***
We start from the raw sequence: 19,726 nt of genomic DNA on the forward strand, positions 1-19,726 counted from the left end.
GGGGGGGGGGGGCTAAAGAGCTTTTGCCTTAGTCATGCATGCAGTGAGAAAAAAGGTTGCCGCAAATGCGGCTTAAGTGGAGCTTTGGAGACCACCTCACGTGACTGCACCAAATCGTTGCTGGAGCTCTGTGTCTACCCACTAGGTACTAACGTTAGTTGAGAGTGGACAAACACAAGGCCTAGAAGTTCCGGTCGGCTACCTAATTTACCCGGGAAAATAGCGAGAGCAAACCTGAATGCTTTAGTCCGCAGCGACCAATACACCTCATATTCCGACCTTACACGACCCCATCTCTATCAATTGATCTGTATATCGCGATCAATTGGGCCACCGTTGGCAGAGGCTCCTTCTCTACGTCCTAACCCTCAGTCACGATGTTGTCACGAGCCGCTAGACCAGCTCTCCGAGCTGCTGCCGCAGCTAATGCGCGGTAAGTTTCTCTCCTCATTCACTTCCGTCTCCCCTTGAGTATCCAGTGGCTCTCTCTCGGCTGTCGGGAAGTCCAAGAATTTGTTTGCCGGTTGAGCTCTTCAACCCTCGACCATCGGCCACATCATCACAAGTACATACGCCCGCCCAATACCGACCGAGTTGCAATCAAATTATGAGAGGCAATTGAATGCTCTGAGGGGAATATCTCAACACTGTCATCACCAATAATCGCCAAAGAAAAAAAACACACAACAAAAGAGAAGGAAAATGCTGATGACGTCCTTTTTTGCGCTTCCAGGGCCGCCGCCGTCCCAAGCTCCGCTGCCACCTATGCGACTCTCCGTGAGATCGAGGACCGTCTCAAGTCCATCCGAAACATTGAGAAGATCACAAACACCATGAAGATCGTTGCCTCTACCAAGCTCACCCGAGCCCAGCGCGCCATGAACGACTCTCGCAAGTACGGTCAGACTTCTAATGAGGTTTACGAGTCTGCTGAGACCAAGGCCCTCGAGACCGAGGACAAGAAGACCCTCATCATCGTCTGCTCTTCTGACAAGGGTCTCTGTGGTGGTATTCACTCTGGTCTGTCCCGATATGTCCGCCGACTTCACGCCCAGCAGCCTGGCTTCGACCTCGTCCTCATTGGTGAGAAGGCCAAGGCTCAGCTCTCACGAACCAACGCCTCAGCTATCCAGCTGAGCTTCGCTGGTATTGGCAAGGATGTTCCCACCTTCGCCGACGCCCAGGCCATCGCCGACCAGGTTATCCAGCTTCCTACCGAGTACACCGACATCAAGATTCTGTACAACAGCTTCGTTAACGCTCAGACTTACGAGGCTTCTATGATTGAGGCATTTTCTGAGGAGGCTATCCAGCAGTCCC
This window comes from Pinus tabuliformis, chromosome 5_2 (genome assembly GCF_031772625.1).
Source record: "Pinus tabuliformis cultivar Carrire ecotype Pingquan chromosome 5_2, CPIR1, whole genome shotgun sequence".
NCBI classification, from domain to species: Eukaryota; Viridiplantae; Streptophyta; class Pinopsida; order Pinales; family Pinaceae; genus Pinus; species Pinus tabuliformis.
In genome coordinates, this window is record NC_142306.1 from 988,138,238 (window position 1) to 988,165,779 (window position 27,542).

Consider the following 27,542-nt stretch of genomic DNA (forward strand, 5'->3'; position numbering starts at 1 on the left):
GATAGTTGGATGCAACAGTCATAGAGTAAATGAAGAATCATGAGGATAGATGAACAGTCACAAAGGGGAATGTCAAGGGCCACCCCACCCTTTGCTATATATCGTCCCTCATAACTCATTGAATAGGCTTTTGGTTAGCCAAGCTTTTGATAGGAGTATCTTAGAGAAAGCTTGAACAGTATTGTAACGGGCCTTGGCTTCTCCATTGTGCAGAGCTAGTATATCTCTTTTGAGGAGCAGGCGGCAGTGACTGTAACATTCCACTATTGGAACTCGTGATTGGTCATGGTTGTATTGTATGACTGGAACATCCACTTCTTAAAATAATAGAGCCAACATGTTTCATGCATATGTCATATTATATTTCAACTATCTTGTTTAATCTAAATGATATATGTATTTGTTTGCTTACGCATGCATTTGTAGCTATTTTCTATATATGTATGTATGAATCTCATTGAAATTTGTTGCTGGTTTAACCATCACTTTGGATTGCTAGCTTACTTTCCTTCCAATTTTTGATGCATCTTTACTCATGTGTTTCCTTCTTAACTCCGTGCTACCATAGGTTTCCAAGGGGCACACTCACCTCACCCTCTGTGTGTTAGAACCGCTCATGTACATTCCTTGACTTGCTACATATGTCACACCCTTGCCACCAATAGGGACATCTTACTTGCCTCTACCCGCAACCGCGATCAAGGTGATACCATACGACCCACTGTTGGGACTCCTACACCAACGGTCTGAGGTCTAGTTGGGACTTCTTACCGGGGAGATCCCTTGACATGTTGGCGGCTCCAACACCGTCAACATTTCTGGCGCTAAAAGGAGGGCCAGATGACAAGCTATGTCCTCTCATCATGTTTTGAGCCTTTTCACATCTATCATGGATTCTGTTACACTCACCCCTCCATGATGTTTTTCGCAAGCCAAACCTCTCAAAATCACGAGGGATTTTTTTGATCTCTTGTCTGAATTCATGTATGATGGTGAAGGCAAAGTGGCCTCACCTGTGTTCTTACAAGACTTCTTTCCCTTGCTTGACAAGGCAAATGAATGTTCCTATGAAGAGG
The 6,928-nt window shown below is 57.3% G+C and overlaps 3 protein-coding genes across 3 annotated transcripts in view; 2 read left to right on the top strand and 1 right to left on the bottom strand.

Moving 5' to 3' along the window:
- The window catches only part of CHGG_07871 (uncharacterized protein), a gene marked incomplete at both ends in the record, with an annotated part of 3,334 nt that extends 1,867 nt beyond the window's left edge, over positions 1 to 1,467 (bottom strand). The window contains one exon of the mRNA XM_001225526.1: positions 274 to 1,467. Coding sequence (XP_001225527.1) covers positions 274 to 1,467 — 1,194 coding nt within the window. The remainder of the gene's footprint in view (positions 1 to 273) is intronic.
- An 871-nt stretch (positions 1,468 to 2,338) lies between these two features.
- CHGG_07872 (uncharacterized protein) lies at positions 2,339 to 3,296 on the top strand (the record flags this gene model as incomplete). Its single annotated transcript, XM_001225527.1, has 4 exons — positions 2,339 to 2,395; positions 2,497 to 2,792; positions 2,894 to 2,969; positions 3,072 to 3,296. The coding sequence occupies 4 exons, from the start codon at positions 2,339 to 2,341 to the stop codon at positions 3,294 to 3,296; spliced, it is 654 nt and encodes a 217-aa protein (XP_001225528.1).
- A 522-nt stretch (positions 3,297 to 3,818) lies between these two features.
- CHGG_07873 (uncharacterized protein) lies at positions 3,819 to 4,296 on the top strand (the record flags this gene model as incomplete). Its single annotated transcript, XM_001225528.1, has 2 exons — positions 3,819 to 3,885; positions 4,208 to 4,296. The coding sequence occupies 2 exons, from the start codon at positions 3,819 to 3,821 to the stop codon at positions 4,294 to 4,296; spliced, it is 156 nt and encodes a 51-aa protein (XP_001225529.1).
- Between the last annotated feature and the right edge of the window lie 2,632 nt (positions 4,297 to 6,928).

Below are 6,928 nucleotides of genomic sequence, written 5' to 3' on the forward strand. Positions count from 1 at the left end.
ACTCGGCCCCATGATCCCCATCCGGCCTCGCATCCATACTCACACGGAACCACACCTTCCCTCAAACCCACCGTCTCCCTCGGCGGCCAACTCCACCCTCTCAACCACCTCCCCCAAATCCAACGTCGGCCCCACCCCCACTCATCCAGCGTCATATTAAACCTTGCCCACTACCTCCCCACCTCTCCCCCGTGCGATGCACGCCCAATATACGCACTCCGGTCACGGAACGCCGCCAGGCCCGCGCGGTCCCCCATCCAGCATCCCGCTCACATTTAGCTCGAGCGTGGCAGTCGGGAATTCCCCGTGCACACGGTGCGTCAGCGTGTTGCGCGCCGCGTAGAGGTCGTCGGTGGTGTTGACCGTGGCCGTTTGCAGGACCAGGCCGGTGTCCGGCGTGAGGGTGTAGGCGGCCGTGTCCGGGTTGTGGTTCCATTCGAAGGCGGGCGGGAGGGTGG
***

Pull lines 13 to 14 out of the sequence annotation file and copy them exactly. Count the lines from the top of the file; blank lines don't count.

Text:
- CHGG_07872 (uncharacterized protein) lies at positions 2,339 to 3,296 on the top strand (the record flags this gene model as incomplete). Its single annotated transcript, XM_001225527.1, has 4 exons — positions 2,339 to 2,395; positions 2,497 to 2,792; positions 2,894 to 2,969; positions 3,072 to 3,296. The coding sequence occupies 4 exons, from the start codon at positions 2,339 to 2,341 to the stop codon at positions 3,294 to 3,296; spliced, it is 654 nt and encodes a 217-aa protein (XP_001225528.1).
- A 522-nt stretch (positions 3,297 to 3,818) lies between these two features.